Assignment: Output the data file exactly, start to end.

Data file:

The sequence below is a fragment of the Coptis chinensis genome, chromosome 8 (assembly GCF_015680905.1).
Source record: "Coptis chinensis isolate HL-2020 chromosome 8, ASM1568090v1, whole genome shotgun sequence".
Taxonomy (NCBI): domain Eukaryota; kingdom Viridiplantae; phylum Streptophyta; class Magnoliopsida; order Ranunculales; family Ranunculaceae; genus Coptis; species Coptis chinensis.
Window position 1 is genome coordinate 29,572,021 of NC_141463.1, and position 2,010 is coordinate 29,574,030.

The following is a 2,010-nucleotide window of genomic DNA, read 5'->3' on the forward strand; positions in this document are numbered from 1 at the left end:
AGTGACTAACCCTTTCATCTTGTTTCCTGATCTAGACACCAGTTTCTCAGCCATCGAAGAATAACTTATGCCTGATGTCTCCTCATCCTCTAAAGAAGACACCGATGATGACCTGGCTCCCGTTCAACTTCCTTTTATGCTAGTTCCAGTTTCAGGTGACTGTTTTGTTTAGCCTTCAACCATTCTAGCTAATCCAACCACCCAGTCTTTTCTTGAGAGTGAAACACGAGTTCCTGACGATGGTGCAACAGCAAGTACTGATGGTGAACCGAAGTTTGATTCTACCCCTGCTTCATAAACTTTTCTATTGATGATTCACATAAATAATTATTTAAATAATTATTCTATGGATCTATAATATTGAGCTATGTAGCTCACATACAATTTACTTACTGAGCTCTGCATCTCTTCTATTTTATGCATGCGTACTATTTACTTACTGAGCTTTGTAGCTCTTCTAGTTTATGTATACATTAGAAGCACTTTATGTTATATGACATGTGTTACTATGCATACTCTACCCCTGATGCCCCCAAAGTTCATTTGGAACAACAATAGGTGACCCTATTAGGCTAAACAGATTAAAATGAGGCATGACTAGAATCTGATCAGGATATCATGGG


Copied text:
The sequence below is a fragment of the Coptis chinensis genome, chromosome 8 (assembly GCF_015680905.1).
Source record: "Coptis chinensis isolate HL-2020 chromosome 8, ASM1568090v1, whole genome shotgun sequence".
Taxonomy (NCBI): domain Eukaryota; kingdom Viridiplantae; phylum Streptophyta; class Magnoliopsida; order Ranunculales; family Ranunculaceae; genus Coptis; species Coptis chinensis.
Window position 1 is genome coordinate 29,572,021 of NC_141463.1, and position 2,010 is coordinate 29,574,030.

The following is a 2,010-nucleotide window of genomic DNA, read 5'->3' on the forward strand; positions in this document are numbered from 1 at the left end:
AGTGACTAACCCTTTCATCTTGTTTCCTGATCTAGACACCAGTTTCTCAGCCATCGAAGAATAACTTATGCCTGATGTCTCCTCATCCTCTAAAGAAGACACCGATGATGACCTGGCTCCCGTTCAACTTCCTTTTATGCTAGTTCCAGTTTCAGGTGACTGTTTTGTTTAGCCTTCAACCATTCTAGCTAATCCAACCACCCAGTCTTTTCTTGAGAGTGAAACACGAGTTCCTGACGATGGTGCAACAGCAAGTACTGATGGTGAACCGAAGTTTGATTCTACCCCTGCTTCATAAACTTTTCTATTGATGATTCACATAAATAATTATTTAAATAATTATTCTATGGATCTATAATATTGAGCTATGTAGCTCACATACAATTTACTTACTGAGCTCTGCATCTCTTCTATTTTATGCATGCGTACTATTTACTTACTGAGCTTTGTAGCTCTTCTAGTTTATGTATACATTAGAAGCACTTTATGTTATATGACATGTGTTACTATGCATACTCTACCCCTGATGCCCCCAAAGTTCATTTGGAACAACAATAGGTGACCCTATTAGGCTAAACAGATTAAAATGAGGCATGACTAGAATCTGATCAGGATATCATGGG